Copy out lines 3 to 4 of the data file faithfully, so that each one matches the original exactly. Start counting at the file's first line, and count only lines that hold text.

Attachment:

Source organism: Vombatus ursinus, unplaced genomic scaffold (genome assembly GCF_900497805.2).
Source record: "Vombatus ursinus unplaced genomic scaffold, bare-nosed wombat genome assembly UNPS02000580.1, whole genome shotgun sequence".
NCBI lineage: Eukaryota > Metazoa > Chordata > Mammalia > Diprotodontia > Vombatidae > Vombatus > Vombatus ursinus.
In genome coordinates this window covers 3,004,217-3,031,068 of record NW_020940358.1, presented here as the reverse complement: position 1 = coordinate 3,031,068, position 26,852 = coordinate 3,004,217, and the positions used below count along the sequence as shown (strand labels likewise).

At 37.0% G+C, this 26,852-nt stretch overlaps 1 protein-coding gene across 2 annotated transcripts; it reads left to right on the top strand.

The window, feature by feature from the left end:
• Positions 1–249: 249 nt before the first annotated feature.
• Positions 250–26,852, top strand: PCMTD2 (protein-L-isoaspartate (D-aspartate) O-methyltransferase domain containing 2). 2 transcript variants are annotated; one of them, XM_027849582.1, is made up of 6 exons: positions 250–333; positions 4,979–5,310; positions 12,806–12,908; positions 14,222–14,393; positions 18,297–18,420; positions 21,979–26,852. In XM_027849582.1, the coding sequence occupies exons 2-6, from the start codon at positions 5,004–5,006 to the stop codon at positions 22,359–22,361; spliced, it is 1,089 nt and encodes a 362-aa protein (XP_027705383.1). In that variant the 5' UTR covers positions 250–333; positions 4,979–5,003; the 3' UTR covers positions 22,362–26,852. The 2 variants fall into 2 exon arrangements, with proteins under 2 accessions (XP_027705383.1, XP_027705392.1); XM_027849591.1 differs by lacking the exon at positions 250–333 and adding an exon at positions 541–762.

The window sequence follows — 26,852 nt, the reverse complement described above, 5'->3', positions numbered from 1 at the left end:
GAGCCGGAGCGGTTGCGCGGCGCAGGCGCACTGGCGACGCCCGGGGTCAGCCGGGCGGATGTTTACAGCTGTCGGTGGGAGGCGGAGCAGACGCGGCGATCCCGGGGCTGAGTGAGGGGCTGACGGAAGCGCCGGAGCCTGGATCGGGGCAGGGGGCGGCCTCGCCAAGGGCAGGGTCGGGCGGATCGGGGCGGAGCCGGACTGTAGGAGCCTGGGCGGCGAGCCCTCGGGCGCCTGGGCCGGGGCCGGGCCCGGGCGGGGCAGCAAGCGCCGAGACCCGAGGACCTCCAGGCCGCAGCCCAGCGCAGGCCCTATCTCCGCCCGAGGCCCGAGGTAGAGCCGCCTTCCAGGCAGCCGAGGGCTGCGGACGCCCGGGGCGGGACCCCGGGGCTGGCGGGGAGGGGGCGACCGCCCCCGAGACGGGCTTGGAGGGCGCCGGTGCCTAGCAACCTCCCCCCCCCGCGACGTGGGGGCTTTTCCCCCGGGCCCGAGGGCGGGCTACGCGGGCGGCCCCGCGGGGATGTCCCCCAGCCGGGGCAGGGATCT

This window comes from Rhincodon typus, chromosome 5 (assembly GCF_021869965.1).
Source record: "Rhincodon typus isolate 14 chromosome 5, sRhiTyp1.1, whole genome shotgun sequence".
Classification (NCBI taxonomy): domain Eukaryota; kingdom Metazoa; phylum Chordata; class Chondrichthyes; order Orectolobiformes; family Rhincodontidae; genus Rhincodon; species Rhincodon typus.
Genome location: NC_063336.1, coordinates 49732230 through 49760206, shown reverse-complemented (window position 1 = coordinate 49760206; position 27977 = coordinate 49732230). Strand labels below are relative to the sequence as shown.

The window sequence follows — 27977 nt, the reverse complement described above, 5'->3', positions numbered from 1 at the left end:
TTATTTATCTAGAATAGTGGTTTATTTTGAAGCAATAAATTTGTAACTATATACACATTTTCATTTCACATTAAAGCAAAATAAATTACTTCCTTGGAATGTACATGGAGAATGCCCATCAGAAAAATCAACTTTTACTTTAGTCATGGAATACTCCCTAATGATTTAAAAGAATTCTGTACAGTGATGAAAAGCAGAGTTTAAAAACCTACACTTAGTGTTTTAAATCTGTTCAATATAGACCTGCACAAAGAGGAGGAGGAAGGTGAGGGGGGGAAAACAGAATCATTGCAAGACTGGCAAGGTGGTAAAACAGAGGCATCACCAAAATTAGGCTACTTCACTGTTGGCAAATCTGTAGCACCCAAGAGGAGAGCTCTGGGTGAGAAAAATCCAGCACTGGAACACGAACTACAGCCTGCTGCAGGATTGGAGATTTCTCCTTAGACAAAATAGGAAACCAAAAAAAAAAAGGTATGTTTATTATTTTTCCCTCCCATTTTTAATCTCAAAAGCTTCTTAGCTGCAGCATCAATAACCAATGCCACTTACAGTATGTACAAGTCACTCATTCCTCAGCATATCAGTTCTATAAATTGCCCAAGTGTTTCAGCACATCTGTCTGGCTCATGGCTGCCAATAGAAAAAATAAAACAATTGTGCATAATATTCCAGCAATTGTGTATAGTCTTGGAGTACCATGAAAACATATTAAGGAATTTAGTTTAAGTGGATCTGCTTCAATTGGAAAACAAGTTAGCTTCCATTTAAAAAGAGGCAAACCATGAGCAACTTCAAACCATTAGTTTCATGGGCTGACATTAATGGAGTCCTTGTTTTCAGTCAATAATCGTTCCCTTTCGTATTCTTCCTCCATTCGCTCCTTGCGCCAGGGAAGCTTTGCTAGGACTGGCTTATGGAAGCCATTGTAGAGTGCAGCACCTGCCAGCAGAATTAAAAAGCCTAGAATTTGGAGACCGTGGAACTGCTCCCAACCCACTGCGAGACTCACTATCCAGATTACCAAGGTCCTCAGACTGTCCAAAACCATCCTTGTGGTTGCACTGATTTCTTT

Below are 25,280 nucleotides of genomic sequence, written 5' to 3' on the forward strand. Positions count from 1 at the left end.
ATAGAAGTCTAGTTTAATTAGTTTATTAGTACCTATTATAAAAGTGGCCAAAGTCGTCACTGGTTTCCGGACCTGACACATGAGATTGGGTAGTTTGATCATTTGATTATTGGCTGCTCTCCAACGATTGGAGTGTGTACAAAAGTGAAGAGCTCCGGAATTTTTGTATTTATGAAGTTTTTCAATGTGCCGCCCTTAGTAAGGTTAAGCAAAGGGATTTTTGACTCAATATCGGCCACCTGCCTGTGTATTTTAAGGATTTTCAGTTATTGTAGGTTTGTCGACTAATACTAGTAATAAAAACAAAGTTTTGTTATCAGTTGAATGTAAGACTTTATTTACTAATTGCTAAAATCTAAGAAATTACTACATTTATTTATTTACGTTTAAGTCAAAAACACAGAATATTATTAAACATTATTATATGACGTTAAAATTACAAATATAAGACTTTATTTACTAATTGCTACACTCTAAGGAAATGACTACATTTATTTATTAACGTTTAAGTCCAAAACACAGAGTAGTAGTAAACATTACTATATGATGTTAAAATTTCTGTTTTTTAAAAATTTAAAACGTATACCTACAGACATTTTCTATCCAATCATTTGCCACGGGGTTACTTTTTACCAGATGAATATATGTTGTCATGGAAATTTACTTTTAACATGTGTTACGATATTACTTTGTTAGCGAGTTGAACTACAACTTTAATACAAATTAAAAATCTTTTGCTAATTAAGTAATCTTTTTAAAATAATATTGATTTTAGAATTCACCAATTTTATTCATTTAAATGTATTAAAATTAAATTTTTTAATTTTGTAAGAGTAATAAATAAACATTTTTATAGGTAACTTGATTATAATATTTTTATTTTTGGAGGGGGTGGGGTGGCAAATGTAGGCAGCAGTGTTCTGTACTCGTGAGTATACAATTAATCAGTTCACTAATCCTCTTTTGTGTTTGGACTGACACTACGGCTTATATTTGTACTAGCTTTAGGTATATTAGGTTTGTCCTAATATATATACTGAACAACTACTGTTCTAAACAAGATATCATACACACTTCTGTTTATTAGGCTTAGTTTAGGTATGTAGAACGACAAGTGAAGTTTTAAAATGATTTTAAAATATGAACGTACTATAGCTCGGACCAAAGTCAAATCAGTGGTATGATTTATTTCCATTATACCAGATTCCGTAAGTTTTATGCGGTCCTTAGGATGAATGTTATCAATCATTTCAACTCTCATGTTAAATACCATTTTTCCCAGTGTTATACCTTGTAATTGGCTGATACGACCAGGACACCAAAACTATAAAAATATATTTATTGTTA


NCBI lineage: Eukaryota > Metazoa > Chordata > Mammalia > Diprotodontia > Vombatidae > Vombatus > Vombatus ursinus.
In genome coordinates this window covers 3,004,217-3,031,068 of record NW_020940358.1, presented here as the reverse complement: position 1 = coordinate 3,031,068, position 26,852 = coordinate 3,004,217, and the positions used below count along the sequence as shown (strand labels likewise).